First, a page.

UK tax system blocking employee-ownership
I am responding to the call for evidence, in particular, the question about major long-term pressures on the UK tax system.
The issue: tax system reinforcing historical business structures
The issue addressed below is the problem of the UK tax system reinforcing historical business structures and being an obstacle to alternative ways of setting up and running businesses. In the context of promoting economic recovery after the pandemic, the UK tax system does not facilitate businesses which are genuinely employee-owned.
Employee-ownership as a business model is currently receiving some attention at an academic level and, I understand, has been actively discussed by the Scottish and Welsh devolved governments. The UK tax system does not coherently address employee-ownership as a business model. There are workarounds to avoid some of the tax problems that this creates but these work-arounds mean that: i) the business is not owned by its employees but is owned on behalf of its employees; and ii) the business cannot register as a co-operative and access the support network provided by the national and international co-op movement.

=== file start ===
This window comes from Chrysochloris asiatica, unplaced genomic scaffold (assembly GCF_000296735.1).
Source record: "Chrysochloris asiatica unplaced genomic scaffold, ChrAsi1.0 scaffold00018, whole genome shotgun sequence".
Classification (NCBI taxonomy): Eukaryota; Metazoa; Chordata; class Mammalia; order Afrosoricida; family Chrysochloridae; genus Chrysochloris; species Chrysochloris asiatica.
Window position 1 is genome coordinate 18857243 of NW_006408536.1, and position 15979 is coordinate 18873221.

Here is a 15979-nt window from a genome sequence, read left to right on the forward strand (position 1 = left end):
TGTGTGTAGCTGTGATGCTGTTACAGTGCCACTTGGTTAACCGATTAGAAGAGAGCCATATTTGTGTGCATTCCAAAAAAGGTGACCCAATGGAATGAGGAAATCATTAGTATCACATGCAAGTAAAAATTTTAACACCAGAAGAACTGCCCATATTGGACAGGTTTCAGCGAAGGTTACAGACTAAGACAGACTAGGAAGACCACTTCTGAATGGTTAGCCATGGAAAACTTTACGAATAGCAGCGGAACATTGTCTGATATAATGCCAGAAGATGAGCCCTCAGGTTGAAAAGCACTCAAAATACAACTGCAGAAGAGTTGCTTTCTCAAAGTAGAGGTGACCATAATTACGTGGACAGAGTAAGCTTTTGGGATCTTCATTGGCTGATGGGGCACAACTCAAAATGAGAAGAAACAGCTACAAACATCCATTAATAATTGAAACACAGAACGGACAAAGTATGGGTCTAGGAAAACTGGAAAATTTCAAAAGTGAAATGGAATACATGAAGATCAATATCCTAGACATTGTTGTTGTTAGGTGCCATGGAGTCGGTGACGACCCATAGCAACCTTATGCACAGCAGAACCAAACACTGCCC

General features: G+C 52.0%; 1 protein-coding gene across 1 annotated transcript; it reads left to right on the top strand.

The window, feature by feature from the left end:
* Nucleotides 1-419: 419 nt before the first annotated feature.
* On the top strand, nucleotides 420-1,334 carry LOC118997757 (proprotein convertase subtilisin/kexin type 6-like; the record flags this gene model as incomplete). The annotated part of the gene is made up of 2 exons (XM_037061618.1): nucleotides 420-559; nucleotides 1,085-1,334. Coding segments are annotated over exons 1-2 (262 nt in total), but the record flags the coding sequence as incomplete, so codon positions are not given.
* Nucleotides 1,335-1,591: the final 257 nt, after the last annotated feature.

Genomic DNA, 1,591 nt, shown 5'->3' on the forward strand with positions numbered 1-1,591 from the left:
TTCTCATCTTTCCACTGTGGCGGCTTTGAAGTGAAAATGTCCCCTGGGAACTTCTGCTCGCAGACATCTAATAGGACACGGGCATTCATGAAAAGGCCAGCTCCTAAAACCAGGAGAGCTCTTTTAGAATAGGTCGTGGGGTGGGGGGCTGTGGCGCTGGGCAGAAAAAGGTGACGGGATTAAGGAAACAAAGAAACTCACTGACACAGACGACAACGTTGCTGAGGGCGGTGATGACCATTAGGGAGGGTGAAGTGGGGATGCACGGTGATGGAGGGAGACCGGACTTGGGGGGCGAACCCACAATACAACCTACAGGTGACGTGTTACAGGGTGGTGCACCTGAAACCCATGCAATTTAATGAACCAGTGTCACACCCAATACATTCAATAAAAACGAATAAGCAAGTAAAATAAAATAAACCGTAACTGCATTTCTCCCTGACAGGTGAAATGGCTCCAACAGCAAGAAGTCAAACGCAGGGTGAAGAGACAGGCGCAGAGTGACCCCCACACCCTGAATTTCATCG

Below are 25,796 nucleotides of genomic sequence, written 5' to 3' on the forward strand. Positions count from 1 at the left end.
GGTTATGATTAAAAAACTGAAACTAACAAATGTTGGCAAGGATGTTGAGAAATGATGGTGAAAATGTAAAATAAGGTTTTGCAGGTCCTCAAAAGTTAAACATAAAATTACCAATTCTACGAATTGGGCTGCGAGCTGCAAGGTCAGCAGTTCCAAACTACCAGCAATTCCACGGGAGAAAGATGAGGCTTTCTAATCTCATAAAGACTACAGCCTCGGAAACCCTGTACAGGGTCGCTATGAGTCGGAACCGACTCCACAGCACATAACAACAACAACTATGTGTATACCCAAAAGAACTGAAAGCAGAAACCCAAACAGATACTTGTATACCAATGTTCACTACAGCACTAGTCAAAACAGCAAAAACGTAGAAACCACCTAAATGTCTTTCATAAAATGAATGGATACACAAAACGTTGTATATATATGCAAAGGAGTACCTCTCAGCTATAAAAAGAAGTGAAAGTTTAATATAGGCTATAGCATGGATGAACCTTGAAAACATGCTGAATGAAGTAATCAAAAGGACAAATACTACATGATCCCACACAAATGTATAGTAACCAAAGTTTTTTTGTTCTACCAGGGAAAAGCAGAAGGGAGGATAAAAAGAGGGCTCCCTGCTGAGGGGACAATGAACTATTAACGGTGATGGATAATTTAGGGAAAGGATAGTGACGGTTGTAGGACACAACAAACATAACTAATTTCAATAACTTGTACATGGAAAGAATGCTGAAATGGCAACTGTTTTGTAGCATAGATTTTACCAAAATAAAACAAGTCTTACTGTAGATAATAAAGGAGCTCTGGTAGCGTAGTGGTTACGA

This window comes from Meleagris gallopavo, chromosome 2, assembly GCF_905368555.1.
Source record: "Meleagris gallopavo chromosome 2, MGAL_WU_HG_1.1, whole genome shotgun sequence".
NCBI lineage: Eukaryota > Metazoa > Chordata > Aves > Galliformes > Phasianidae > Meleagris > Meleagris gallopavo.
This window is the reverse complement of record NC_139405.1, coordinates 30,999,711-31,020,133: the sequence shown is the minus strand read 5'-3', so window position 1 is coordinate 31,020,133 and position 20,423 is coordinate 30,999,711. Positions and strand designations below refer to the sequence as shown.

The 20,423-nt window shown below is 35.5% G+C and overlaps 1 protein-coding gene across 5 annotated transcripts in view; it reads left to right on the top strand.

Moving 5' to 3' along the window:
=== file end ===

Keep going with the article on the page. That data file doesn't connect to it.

There are some straightforward changes which would clarify the taxation of employee-owned business and encourage people to consider this as a valid way of setting up a business. These business will want to adopt a company structure (whether limited by shares or guarantee) to obtain limited liability status but those shares will not confer meaningful capital rights (since such businesses are typically not founded to be sold on) but only a right to a proportion of annual surplus profit. Under the current tax system, people founding an employee owned business can take shares in such a company but employees joining later will be charged to income tax when they are made employee members through an issue of shares.